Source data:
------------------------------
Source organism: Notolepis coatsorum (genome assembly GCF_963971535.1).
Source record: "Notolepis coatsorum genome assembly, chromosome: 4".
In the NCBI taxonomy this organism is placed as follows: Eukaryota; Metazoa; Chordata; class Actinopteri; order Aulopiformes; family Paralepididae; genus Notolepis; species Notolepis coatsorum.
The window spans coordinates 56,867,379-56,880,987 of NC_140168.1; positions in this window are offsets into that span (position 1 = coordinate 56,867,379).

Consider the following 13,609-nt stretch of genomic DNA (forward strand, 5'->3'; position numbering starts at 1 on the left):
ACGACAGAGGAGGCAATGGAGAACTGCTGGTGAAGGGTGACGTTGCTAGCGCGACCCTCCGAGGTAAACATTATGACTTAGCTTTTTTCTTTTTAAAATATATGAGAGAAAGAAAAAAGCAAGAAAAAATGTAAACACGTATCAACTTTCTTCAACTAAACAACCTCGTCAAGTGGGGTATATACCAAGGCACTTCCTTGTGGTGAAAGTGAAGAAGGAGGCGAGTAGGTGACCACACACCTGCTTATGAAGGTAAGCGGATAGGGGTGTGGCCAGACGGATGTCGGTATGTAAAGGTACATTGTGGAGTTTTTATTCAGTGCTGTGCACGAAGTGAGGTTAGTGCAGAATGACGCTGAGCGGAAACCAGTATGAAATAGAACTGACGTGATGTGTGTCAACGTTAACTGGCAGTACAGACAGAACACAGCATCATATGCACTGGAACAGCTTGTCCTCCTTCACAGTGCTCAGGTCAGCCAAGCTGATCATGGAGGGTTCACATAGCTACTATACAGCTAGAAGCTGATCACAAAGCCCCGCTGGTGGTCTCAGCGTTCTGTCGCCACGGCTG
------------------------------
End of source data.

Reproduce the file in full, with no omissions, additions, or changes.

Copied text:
Source organism: Notolepis coatsorum (genome assembly GCF_963971535.1).
Source record: "Notolepis coatsorum genome assembly, chromosome: 4".
In the NCBI taxonomy this organism is placed as follows: Eukaryota; Metazoa; Chordata; class Actinopteri; order Aulopiformes; family Paralepididae; genus Notolepis; species Notolepis coatsorum.
The window spans coordinates 56,867,379-56,880,987 of NC_140168.1; positions in this window are offsets into that span (position 1 = coordinate 56,867,379).

Consider the following 13,609-nt stretch of genomic DNA (forward strand, 5'->3'; position numbering starts at 1 on the left):
ACGACAGAGGAGGCAATGGAGAACTGCTGGTGAAGGGTGACGTTGCTAGCGCGACCCTCCGAGGTAAACATTATGACTTAGCTTTTTTCTTTTTAAAATATATGAGAGAAAGAAAAAAGCAAGAAAAAATGTAAACACGTATCAACTTTCTTCAACTAAACAACCTCGTCAAGTGGGGTATATACCAAGGCACTTCCTTGTGGTGAAAGTGAAGAAGGAGGCGAGTAGGTGACCACACACCTGCTTATGAAGGTAAGCGGATAGGGGTGTGGCCAGACGGATGTCGGTATGTAAAGGTACATTGTGGAGTTTTTATTCAGTGCTGTGCACGAAGTGAGGTTAGTGCAGAATGACGCTGAGCGGAAACCAGTATGAAATAGAACTGACGTGATGTGTGTCAACGTTAACTGGCAGTACAGACAGAACACAGCATCATATGCACTGGAACAGCTTGTCCTCCTTCACAGTGCTCAGGTCAGCCAAGCTGATCATGGAGGGTTCACATAGCTACTATACAGCTAGAAGCTGATCACAAAGCCCCGCTGGTGGTCTCAGCGTTCTGTCGCCACGGCTG